Reimagined Filipino- and Latin-inspired desserts
Bibingka is one of the desserts Melody Lorenzo associates with Christmas in the Philippines. “Bibingka is a traditional rice cake,” the chef and owner of Sweet Condesa says. “It’s cooked in banana leaves in a clay pot.” Lorenzo says she made her version of it last year, and she’s bringing it back again. “I took the idea and turned it into a coconut custard pie,” she says. The chef also adds cream cheese, and tops it with a salted egg. “It has a sweet and salty flavor.”
Lorenzo also transforms queso de bola, a.k.a. Edam cheese, by infusing it in a custard filling for another Christmas pie. The desserts at Sweet Condesa can be summed up by the hashtag Lorenzo came up with—#BayAreaFilipinoPies. Her Instagram feed, @sweetcondesapastries, shows a colorful array of pies, cookies and her signature calamansi bars. But Lorenzo also includes information about ingredients and the local vendors she partners with. The Barako coffee pie uses Ballast Coffee’s “bold and strong” beans sourced from Cavite, Philippines.
“Currently, I don’t have a social media manager,” she says. “It’s just me managing.” If Lorenzo posts something about a Filipino ingredient, it’s informative for people who might not be familiar with desserts like turon or ube, the pretty purple yam. “But [IG] has been helpful for sharing different fun facts that people will engage with.”
For her Tsokolate Chunk Cookies, she buys chocolate from El Cerrito’s Oodaalolly Chocolate. On their website, the company’s owner, Hernan Lauber, describes the Philippines, where he was born, as “the Napa Valley of cacao.” Some of the other brands that Lorenzo uses are imported directly from the Philippines. Apart from farmer’s markets, the chef finds Filipino products at South San Francisco’s Seafood City Supermarket and at the Island Pacific Seafood Market in Hayward.
Sweet Condesa isn’t, as yet, a brick-and-mortar store—and Lorenzo is fine with the amount of freedom and flexibility she has. “I like being able to meet people from other communities,” Lorenzo says. She’s a regular at the San Ramon Farmer’s Market, holds a high-end tea service in Livermore and continues to cater weddings. She also attends an annual bridal fair that takes place in Fremont.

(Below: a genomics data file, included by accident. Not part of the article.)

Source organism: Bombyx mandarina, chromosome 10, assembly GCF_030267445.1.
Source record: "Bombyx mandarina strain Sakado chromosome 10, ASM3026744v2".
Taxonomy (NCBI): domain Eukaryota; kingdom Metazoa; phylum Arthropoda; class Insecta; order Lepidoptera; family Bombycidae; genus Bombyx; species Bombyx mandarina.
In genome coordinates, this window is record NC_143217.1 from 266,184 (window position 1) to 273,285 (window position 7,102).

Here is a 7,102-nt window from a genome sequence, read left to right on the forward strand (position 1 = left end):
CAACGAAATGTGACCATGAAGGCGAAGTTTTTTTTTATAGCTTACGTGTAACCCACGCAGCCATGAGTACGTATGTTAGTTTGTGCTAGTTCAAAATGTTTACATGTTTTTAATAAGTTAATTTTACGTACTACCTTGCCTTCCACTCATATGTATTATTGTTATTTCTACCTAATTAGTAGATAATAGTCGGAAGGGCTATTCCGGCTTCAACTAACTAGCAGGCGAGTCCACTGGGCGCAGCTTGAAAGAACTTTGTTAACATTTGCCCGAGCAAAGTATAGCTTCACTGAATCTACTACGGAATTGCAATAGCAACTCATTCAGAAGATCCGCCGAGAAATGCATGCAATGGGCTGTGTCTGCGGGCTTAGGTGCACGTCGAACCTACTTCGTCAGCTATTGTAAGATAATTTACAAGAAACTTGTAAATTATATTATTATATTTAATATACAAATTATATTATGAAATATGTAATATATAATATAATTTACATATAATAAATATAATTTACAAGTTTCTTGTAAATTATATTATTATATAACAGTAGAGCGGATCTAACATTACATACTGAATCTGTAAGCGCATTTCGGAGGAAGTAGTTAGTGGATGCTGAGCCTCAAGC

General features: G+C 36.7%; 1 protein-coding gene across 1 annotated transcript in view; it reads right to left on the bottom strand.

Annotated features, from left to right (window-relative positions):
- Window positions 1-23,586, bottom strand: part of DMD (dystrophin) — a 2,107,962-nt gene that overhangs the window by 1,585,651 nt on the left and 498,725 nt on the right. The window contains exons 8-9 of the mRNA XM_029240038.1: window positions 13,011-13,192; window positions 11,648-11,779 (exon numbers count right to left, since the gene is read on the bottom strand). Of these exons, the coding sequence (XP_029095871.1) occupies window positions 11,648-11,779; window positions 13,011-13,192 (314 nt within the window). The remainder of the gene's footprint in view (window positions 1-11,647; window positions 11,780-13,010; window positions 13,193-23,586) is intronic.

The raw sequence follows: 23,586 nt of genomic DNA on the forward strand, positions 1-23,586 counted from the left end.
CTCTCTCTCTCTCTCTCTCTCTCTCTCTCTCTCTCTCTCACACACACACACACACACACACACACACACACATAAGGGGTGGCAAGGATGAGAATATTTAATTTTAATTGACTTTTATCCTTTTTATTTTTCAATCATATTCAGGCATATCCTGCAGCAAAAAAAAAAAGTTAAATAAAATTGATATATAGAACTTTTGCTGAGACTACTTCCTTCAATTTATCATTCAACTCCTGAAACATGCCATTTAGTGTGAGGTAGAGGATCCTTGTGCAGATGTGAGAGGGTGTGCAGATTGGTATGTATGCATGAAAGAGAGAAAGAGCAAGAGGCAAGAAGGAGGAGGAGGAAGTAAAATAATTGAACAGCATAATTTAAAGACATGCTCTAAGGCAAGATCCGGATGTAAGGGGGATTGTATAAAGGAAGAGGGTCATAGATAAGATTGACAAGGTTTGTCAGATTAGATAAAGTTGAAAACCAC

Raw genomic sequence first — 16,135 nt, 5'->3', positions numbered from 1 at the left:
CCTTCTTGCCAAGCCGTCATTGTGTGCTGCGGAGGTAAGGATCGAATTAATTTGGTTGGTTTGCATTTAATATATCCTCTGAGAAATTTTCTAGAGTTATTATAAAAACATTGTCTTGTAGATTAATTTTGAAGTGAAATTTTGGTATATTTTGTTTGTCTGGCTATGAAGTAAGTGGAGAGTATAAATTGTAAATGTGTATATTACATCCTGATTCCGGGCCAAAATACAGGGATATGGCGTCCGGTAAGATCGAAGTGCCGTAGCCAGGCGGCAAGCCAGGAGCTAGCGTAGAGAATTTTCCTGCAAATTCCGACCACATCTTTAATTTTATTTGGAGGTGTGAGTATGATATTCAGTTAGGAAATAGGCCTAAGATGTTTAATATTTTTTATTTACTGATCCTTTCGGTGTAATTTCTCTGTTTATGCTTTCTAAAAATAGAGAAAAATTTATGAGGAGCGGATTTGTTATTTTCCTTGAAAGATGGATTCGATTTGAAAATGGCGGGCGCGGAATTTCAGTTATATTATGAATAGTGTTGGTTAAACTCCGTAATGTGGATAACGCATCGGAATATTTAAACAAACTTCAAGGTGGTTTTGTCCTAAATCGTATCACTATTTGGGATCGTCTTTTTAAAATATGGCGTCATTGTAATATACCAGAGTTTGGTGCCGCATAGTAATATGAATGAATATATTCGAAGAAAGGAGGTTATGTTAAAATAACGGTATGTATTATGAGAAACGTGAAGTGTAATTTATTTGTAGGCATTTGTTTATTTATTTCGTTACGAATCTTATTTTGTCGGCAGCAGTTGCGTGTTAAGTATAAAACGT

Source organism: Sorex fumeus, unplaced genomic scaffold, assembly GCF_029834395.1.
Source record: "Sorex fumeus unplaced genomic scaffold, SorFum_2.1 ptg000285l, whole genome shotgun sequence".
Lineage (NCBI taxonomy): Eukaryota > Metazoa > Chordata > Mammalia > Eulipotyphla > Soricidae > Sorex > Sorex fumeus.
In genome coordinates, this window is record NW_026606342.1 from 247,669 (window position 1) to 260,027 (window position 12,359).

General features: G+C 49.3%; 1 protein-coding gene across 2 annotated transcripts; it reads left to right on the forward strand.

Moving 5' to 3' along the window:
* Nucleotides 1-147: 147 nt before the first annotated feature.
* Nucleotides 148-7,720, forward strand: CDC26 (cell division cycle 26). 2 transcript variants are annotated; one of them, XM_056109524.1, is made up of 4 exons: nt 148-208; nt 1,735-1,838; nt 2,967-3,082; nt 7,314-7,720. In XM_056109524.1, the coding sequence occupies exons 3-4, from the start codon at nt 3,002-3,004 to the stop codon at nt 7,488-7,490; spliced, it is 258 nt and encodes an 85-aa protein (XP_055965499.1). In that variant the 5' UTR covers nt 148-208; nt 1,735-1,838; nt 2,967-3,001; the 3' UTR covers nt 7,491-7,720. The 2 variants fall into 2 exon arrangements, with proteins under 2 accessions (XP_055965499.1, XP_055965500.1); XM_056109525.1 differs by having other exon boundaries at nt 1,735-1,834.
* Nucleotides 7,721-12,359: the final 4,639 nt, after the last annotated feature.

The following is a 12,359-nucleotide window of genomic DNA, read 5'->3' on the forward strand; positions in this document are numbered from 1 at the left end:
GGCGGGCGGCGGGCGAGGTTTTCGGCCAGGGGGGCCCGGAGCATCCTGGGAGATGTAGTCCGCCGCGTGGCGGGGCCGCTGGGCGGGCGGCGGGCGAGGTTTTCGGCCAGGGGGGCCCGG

Lorenzo told me that Sweet Condesa began in 2017 when she joined a small bridal shop in Lafayette to create “modern Filipino” desserts for weddings. Without pausing to check her records, Lorenzo easily recalled what she made for her first wedding. “I did calamansi bars, which is a take on a lemon bar,” she said. “I did ube tartlets. The shells are a buttery shortbread that we make by hand and fill with ube that’s cooked with condensed milk until it’s nice and smooth and creamy.” And she also made a caramel flan.
Before opening Sweet Condesa, cooking was a hobby for Lorenzo. She worked a government job for 20 years before she decided to start her own business—a month before the pandemic. “I just closed my eyes and said, ‘I’m just going to do this and see how it goes,’” she says.
Before Christmas, on Nov. 23 and 24, Sweet Condesa offers what she calls “Thanksgiving Pie Pickup” days at Ballast Coffee in San Francisco and in West Oakland, respectively. At least two of her creamy custard pies will feature on that menu: the Turon Pie and an Ube Pie. Turon combines banana and jackfruit, a “scratch-made Saba-Langka jam, baked to perfection in a buttery graham cracker crust.”
Turon is a popular street food in the Philippines. “It’s basically banana and jackfruit in a lumpia wrapper,” Lorenzo says. “It has that caramelization from brown sugar.” The chef makes the jackfruit jam and infuses it into the banana-custard base. She also mentions that her popular pandan pie will return. “Pandan is an aromatic leaf, referred to as the vanilla of Southeast Asia,” Lorenzo says. She infuses the leaf in her coconut-milk custard base and then adds young coconut to top it off.
Find out more information about Sweet Condesa at: sweetcondesapastries.com and instagram.com/sweetcondesapastries.